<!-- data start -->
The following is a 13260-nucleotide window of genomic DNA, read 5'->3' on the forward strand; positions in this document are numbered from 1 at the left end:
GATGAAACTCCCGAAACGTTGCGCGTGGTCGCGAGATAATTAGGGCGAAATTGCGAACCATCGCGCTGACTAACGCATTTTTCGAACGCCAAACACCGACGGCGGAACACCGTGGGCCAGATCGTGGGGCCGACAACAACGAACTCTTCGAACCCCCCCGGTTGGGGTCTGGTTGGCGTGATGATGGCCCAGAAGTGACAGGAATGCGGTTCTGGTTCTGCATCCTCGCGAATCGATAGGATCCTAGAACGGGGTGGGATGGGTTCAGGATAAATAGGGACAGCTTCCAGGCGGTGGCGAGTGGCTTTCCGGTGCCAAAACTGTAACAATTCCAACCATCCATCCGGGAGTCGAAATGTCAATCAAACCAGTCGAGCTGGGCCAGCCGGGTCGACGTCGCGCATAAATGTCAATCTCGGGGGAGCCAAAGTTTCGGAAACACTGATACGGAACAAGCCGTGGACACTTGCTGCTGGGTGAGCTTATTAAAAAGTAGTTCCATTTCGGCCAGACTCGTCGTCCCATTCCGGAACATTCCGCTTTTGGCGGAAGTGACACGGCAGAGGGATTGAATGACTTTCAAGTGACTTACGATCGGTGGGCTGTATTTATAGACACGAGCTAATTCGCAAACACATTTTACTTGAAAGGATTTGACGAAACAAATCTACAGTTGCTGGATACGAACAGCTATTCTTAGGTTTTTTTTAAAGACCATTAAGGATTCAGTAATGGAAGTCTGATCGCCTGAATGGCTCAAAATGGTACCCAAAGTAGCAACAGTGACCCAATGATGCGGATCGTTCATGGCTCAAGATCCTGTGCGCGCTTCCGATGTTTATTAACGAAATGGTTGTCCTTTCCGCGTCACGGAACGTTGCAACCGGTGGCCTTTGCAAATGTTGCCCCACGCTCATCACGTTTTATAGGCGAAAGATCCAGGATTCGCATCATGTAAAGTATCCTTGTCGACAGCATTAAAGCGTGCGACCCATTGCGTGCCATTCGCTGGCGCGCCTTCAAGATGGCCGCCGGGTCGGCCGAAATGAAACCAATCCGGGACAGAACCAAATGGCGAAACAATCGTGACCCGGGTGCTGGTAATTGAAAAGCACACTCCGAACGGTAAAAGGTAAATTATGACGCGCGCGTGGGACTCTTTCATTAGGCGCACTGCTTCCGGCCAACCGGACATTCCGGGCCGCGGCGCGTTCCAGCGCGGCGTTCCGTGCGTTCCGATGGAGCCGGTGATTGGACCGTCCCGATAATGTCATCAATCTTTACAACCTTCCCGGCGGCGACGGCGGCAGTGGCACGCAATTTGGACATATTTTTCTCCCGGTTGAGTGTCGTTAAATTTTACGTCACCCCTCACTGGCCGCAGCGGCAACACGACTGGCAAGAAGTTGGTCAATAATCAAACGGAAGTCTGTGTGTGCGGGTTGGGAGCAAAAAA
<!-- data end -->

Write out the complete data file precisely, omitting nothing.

The following is a 13260-nucleotide window of genomic DNA, read 5'->3' on the forward strand; positions in this document are numbered from 1 at the left end:
GATGAAACTCCCGAAACGTTGCGCGTGGTCGCGAGATAATTAGGGCGAAATTGCGAACCATCGCGCTGACTAACGCATTTTTCGAACGCCAAACACCGACGGCGGAACACCGTGGGCCAGATCGTGGGGCCGACAACAACGAACTCTTCGAACCCCCCCGGTTGGGGTCTGGTTGGCGTGATGATGGCCCAGAAGTGACAGGAATGCGGTTCTGGTTCTGCATCCTCGCGAATCGATAGGATCCTAGAACGGGGTGGGATGGGTTCAGGATAAATAGGGACAGCTTCCAGGCGGTGGCGAGTGGCTTTCCGGTGCCAAAACTGTAACAATTCCAACCATCCATCCGGGAGTCGAAATGTCAATCAAACCAGTCGAGCTGGGCCAGCCGGGTCGACGTCGCGCATAAATGTCAATCTCGGGGGAGCCAAAGTTTCGGAAACACTGATACGGAACAAGCCGTGGACACTTGCTGCTGGGTGAGCTTATTAAAAAGTAGTTCCATTTCGGCCAGACTCGTCGTCCCATTCCGGAACATTCCGCTTTTGGCGGAAGTGACACGGCAGAGGGATTGAATGACTTTCAAGTGACTTACGATCGGTGGGCTGTATTTATAGACACGAGCTAATTCGCAAACACATTTTACTTGAAAGGATTTGACGAAACAAATCTACAGTTGCTGGATACGAACAGCTATTCTTAGGTTTTTTTTAAAGACCATTAAGGATTCAGTAATGGAAGTCTGATCGCCTGAATGGCTCAAAATGGTACCCAAAGTAGCAACAGTGACCCAATGATGCGGATCGTTCATGGCTCAAGATCCTGTGCGCGCTTCCGATGTTTATTAACGAAATGGTTGTCCTTTCCGCGTCACGGAACGTTGCAACCGGTGGCCTTTGCAAATGTTGCCCCACGCTCATCACGTTTTATAGGCGAAAGATCCAGGATTCGCATCATGTAAAGTATCCTTGTCGACAGCATTAAAGCGTGCGACCCATTGCGTGCCATTCGCTGGCGCGCCTTCAAGATGGCCGCCGGGTCGGCCGAAATGAAACCAATCCGGGACAGAACCAAATGGCGAAACAATCGTGACCCGGGTGCTGGTAATTGAAAAGCACACTCCGAACGGTAAAAGGTAAATTATGACGCGCGCGTGGGACTCTTTCATTAGGCGCACTGCTTCCGGCCAACCGGACATTCCGGGCCGCGGCGCGTTCCAGCGCGGCGTTCCGTGCGTTCCGATGGAGCCGGTGATTGGACCGTCCCGATAATGTCATCAATCTTTACAACCTTCCCGGCGGCGACGGCGGCAGTGGCACGCAATTTGGACATATTTTTCTCCCGGTTGAGTGTCGTTAAATTTTACGTCACCCCTCACTGGCCGCAGCGGCAACACGACTGGCAAGAAGTTGGTCAATAATCAAACGGAAGTCTGTGTGTGCGGGTTGGGAGCAAAAAA